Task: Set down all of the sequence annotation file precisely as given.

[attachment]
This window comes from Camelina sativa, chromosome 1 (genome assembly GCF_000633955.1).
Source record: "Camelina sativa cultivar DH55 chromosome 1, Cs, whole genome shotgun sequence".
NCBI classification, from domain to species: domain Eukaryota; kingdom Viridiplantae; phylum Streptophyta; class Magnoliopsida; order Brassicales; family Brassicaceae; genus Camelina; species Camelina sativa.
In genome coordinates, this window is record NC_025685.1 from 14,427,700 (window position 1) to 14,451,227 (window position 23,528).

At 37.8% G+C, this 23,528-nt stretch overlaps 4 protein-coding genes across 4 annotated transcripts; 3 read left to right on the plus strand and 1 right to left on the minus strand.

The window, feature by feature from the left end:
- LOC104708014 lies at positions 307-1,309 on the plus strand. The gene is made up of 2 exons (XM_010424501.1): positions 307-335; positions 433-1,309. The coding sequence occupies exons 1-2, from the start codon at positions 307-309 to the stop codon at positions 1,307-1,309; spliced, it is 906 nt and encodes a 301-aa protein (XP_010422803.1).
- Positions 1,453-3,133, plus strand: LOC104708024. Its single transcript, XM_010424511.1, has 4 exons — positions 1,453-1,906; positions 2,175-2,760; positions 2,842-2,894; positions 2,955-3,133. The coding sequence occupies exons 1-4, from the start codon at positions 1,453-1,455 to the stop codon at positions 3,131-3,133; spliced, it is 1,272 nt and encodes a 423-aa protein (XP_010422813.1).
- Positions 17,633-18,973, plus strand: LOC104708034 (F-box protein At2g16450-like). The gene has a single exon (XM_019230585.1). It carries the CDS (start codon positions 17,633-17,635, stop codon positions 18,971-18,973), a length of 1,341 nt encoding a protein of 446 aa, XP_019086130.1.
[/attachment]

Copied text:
This window comes from Camelina sativa, chromosome 1 (genome assembly GCF_000633955.1).
Source record: "Camelina sativa cultivar DH55 chromosome 1, Cs, whole genome shotgun sequence".
NCBI classification, from domain to species: domain Eukaryota; kingdom Viridiplantae; phylum Streptophyta; class Magnoliopsida; order Brassicales; family Brassicaceae; genus Camelina; species Camelina sativa.
In genome coordinates, this window is record NC_025685.1 from 14,427,700 (window position 1) to 14,451,227 (window position 23,528).

At 37.8% G+C, this 23,528-nt stretch overlaps 4 protein-coding genes across 4 annotated transcripts; 3 read left to right on the plus strand and 1 right to left on the minus strand.

The window, feature by feature from the left end:
- LOC104708014 lies at positions 307-1,309 on the plus strand. The gene is made up of 2 exons (XM_010424501.1): positions 307-335; positions 433-1,309. The coding sequence occupies exons 1-2, from the start codon at positions 307-309 to the stop codon at positions 1,307-1,309; spliced, it is 906 nt and encodes a 301-aa protein (XP_010422803.1).
- Positions 1,453-3,133, plus strand: LOC104708024. Its single transcript, XM_010424511.1, has 4 exons — positions 1,453-1,906; positions 2,175-2,760; positions 2,842-2,894; positions 2,955-3,133. The coding sequence occupies exons 1-4, from the start codon at positions 1,453-1,455 to the stop codon at positions 3,131-3,133; spliced, it is 1,272 nt and encodes a 423-aa protein (XP_010422813.1).
- Positions 17,633-18,973, plus strand: LOC104708034 (F-box protein At2g16450-like). The gene has a single exon (XM_019230585.1). It carries the CDS (start codon positions 17,633-17,635, stop codon positions 18,971-18,973), a length of 1,341 nt encoding a protein of 446 aa, XP_019086130.1.